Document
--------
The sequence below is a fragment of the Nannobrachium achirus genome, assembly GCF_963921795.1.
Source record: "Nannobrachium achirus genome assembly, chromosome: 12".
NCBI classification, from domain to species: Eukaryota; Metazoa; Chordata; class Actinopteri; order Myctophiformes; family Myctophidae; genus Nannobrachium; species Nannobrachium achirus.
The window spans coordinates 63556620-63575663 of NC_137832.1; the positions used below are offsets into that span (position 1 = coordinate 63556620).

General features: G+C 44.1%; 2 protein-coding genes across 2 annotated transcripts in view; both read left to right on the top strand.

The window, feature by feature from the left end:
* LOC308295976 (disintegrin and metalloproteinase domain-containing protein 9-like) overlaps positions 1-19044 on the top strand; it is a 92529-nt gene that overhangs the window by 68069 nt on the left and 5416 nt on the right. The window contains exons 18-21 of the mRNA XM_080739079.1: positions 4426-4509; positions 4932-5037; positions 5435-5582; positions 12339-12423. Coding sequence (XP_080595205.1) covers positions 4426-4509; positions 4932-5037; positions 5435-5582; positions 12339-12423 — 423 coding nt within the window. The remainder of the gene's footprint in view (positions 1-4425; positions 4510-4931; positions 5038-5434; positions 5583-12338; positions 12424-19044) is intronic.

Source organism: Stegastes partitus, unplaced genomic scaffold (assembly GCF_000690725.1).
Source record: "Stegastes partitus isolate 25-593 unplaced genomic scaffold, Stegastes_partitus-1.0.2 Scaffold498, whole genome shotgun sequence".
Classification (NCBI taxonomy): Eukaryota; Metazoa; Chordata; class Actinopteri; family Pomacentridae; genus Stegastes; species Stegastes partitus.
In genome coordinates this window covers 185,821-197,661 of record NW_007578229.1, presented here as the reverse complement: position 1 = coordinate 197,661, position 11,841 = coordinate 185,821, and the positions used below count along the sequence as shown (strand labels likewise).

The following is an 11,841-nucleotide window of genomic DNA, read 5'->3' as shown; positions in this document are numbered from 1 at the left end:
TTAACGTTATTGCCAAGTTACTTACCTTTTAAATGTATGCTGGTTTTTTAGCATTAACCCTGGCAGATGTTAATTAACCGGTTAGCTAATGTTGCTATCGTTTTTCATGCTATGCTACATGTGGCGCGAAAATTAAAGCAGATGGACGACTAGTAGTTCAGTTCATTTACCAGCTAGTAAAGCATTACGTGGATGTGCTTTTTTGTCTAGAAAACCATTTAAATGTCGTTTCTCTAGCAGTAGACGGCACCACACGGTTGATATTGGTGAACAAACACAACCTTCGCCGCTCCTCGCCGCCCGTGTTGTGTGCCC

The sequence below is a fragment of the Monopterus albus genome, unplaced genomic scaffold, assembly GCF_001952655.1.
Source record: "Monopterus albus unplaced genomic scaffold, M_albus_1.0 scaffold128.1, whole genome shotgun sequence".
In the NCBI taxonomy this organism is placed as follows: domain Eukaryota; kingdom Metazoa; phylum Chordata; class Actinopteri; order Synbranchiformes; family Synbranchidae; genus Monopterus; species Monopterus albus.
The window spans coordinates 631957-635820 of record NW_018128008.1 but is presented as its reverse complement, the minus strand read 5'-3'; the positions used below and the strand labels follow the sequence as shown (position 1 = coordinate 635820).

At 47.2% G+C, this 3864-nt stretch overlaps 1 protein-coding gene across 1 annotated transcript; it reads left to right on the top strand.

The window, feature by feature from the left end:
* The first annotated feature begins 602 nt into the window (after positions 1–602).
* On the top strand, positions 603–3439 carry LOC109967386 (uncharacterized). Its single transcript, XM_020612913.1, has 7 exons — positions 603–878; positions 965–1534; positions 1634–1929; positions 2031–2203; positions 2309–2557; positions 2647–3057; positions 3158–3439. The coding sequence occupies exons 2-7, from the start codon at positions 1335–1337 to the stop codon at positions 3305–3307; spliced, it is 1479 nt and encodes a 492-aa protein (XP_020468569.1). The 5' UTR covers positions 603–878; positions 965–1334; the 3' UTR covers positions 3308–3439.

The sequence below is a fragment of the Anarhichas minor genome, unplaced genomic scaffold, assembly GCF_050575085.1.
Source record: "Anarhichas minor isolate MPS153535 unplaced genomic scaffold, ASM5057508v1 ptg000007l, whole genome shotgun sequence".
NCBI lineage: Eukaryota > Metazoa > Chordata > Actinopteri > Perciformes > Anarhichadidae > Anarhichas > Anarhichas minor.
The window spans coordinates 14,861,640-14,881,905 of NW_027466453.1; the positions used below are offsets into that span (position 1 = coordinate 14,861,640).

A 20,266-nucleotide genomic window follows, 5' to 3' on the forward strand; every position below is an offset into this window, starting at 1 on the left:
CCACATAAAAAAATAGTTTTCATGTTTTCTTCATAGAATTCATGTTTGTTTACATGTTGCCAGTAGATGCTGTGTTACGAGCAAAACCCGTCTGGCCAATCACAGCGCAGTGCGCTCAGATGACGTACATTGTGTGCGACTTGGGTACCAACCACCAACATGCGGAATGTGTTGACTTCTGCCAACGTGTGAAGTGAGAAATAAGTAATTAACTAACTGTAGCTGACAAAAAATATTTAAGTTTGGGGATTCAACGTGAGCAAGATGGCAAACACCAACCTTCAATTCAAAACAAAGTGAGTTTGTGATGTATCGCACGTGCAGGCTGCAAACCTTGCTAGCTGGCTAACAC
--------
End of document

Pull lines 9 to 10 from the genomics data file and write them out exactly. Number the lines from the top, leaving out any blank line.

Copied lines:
Source record: "Stegastes partitus isolate 25-593 unplaced genomic scaffold, Stegastes_partitus-1.0.2 Scaffold498, whole genome shotgun sequence".
Classification (NCBI taxonomy): Eukaryota; Metazoa; Chordata; class Actinopteri; family Pomacentridae; genus Stegastes; species Stegastes partitus.